But for Croce, human response remains “moral” insofar as it stems from “care” for what the world becomes. The ethical impulse that Croce emphasized aims to free up human creativity-and thus converges in some way with the Nietzschean imperative of life enhancement via the quest for power. Crocean freedom is the freedom to respond creatively. Croce emphasized our continual striving for ever more freedom by overcoming obstacles to our creativity. It is indeed the quest for creativity rather than power. Notice that the second part of the title of this book is “the Duty of Freedom.”

Whereas Nietzsche and Heidegger ended up proposing extreme strategies in response to the loss of transcendence, Croce sought a kind of middle ground. And this has to be emphasized because it is an important difference. Croce was attempting to head off what he found to be the overreaction that threatened with the eclipse of metaphysics. So he held on to “history” to specify a way of conceiving both knowing and doing in a post-metaphysical world. We can know the world as history, and history is what we need to know; in fact, as Vico teaches, we may know with certitude only the world we ourselves make: the world of culture, while the natural world was made by God and only He can know it fully. Moreover, it is history that we make when we act, building onto every present moment, each of which is nothing but the resultant of all human actions so far. Which is to say, the proposition that man makes history is true but the proposition that history makes man is equally true.

Such notions on “originative thinking” seem bland and tame nowadays alongside those of Nietzsche and Heidegger, but in fact they are already there in Vico’s New Science, so it has been rather easy to miss Croce’s radical originality. To some he was a systematic, neo-Hegelian philosopher; to others, primarily an aesthetician and literary critic; to others, a historian, moralist, and organizer of culture. Then, after World War II, Italian intellectuals began to consider him passé as they looked for fresh ideas after Fascism. Many embraced Antonio Gramsci’s innovative form of Marxism as a way beyond the Crocean framework. Gramsci’s critique of Croce in his posthumously published Prison Notebooks helped cement the notion that Croce invited a premium on abstract speculation or mere understanding as opposed to the praxis emphasized by Gramsci.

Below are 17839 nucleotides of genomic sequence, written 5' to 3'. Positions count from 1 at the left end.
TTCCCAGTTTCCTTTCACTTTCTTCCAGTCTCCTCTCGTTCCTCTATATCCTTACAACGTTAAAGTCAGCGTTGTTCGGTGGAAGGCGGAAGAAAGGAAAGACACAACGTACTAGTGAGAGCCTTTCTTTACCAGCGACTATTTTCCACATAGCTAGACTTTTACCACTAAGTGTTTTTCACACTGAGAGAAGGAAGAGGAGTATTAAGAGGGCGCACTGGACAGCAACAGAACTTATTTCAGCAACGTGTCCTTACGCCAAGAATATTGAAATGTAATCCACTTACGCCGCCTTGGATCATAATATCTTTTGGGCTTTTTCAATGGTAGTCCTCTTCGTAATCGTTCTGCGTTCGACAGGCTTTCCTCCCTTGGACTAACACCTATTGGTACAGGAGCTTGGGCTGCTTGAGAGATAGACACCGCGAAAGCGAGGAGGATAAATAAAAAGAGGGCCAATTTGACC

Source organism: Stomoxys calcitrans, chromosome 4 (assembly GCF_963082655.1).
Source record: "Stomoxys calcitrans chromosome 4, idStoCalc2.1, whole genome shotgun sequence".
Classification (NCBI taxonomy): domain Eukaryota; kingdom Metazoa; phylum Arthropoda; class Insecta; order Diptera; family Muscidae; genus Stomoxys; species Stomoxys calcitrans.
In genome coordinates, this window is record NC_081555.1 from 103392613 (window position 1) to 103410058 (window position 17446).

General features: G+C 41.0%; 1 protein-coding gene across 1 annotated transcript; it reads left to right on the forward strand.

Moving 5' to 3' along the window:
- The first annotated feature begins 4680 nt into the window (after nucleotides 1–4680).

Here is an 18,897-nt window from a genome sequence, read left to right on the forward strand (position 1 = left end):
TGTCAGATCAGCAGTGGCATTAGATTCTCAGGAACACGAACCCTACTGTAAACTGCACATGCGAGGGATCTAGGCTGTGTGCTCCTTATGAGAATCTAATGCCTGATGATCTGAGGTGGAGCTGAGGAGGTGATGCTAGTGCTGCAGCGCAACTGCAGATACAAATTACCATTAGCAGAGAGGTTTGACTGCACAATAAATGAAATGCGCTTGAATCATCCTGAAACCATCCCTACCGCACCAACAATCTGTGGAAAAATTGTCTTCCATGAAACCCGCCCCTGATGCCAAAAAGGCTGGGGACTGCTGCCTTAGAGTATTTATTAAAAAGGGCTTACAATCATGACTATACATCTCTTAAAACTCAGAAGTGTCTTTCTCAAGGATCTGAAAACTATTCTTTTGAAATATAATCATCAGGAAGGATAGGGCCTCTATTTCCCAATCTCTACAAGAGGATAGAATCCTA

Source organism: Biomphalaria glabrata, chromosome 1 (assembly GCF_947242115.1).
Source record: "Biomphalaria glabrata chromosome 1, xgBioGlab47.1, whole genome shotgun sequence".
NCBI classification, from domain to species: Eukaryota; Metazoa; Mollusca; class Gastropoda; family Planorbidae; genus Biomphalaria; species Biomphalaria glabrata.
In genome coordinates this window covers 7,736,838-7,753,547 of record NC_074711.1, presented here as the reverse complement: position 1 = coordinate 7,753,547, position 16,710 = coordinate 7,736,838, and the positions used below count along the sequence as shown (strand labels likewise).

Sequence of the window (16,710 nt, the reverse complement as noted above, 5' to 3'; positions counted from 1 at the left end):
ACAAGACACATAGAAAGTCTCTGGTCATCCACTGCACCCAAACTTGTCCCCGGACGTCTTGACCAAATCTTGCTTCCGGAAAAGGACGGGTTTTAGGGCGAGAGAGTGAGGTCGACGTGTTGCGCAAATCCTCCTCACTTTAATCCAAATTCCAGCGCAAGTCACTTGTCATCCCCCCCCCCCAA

Indeed, Croce seemed to stand for a passive, conservative acceptance of whatever results from history. He began to be considered a retrograde humanist. In effect he was neglected. It was assumed that to come to terms with the likes of Heidegger one had to move as far from Croce as possible. Yet there was something anomalous about Croce’s dramatic eclipse, a fact which is noted by René Wellek, the distinguished historian of literary criticism who spent most of his academic career at Yale University. Wellek was astonished at discovering that in movements considered influential since Croce’s death, from Russian formalism and structuralism to hermeneutics and deconstruction, Croce is not referred to or quoted, even when he discusses the same problems and gives similar solutions as post-modern systems of philosophy do. Yet Croce, as far as Wellek is concerned, was arguably the most erudite and wide-ranging figure in the history of criticism; even greater than the 19th century literary critic Francesco De Santis.

Even a cursory look, from the perspective that becomes possible with the waning of metaphysics, would suggest that Croce came to be neglected for dubious reasons-and that he might fruitfully be rediscovered and reconsidered in the 21st century. Unfortunately, by the 1960s Croce gets generally lumped with R. G. Collingwood, a misleading juxtaposition, because certain of Collingwood’s best-known themes-reenactment, for example-are not really Crocean. Later on, once the focus of historiographical discussion shifts with the appearance of White’s Metahistory in 1973, when Croce virtually disappears from the scene. Croce is then viewed as a neo-idealist system builder, operating within an essentially Hegelian framework. The relevancy of this book resides exactly in the corrective it makes to the unfortunate neglect of Croce after his death and show how relevant he remains to our post-modern concerns.